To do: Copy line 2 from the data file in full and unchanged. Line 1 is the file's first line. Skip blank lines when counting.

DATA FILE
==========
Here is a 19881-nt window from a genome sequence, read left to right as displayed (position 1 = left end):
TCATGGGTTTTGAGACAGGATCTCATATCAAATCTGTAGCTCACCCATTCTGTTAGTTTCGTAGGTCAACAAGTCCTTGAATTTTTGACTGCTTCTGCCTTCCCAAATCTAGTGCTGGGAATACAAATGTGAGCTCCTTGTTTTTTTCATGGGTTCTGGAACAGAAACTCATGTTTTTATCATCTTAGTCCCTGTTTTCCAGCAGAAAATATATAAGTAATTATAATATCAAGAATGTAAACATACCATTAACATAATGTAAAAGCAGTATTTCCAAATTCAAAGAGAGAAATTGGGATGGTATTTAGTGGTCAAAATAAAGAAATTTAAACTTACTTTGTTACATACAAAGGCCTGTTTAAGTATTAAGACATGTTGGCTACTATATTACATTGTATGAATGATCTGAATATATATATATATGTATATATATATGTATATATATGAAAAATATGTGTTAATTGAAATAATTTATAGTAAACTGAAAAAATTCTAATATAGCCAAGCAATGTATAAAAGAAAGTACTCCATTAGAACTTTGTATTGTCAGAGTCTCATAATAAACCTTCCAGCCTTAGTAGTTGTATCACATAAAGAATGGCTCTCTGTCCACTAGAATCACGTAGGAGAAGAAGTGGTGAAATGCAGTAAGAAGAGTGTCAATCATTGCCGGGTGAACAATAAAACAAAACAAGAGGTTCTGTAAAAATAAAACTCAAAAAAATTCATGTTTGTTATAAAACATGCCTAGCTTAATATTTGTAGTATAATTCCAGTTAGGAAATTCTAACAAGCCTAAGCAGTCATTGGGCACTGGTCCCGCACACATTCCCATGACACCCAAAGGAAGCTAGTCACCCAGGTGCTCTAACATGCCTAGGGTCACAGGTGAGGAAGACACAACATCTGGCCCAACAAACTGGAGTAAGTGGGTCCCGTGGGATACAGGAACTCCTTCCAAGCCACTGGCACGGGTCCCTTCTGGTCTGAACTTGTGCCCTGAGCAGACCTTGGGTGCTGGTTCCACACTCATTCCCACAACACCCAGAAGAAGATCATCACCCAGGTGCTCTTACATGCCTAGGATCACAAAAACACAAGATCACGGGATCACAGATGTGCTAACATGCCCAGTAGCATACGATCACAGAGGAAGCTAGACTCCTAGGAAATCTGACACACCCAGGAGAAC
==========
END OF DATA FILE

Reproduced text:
TCATGGGTTTTGAGACAGGATCTCATATCAAATCTGTAGCTCACCCATTCTGTTAGTTTCGTAGGTCAACAAGTCCTTGAATTTTTGACTGCTTCTGCCTTCCCAAATCTAGTGCTGGGAATACAAATGTGAGCTCCTTGTTTTTTTCATGGGTTCTGGAACAGAAACTCATGTTTTTATCATCTTAGTCCCTGTTTTCCAGCAGAAAATATATAAGTAATTATAATATCAAGAATGTAAACATACCATTAACATAATGTAAAAGCAGTATTTCCAAATTCAAAGAGAGAAATTGGGATGGTATTTAGTGGTCAAAATAAAGAAATTTAAACTTACTTTGTTACATACAAAGGCCTGTTTAAGTATTAAGACATGTTGGCTACTATATTACATTGTATGAATGATCTGAATATATATATATATGTATATATATATGTATATATATGAAAAATATGTGTTAATTGAAATAATTTATAGTAAACTGAAAAAATTCTAATATAGCCAAGCAATGTATAAAAGAAAGTACTCCATTAGAACTTTGTATTGTCAGAGTCTCATAATAAACCTTCCAGCCTTAGTAGTTGTATCACATAAAGAATGGCTCTCTGTCCACTAGAATCACGTAGGAGAAGAAGTGGTGAAATGCAGTAAGAAGAGTGTCAATCATTGCCGGGTGAACAATAAAACAAAACAAGAGGTTCTGTAAAAATAAAACTCAAAAAAATTCATGTTTGTTATAAAACATGCCTAGCTTAATATTTGTAGTATAATTCCAGTTAGGAAATTCTAACAAGCCTAAGCAGTCATTGGGCACTGGTCCCGCACACATTCCCATGACACCCAAAGGAAGCTAGTCACCCAGGTGCTCTAACATGCCTAGGGTCACAGGTGAGGAAGACACAACATCTGGCCCAACAAACTGGAGTAAGTGGGTCCCGTGGGATACAGGAACTCCTTCCAAGCCACTGGCACGGGTCCCTTCTGGTCTGAACTTGTGCCCTGAGCAGACCTTGGGTGCTGGTTCCACACTCATTCCCACAACACCCAGAAGAAGATCATCACCCAGGTGCTCTTACATGCCTAGGATCACAAAAACACAAGATCACGGGATCACAGATGTGCTAACATGCCCAGTAGCATACGATCACAGAGGAAGCTAGACTCCTAGGAAATCTGACACACCCAGGAGAAC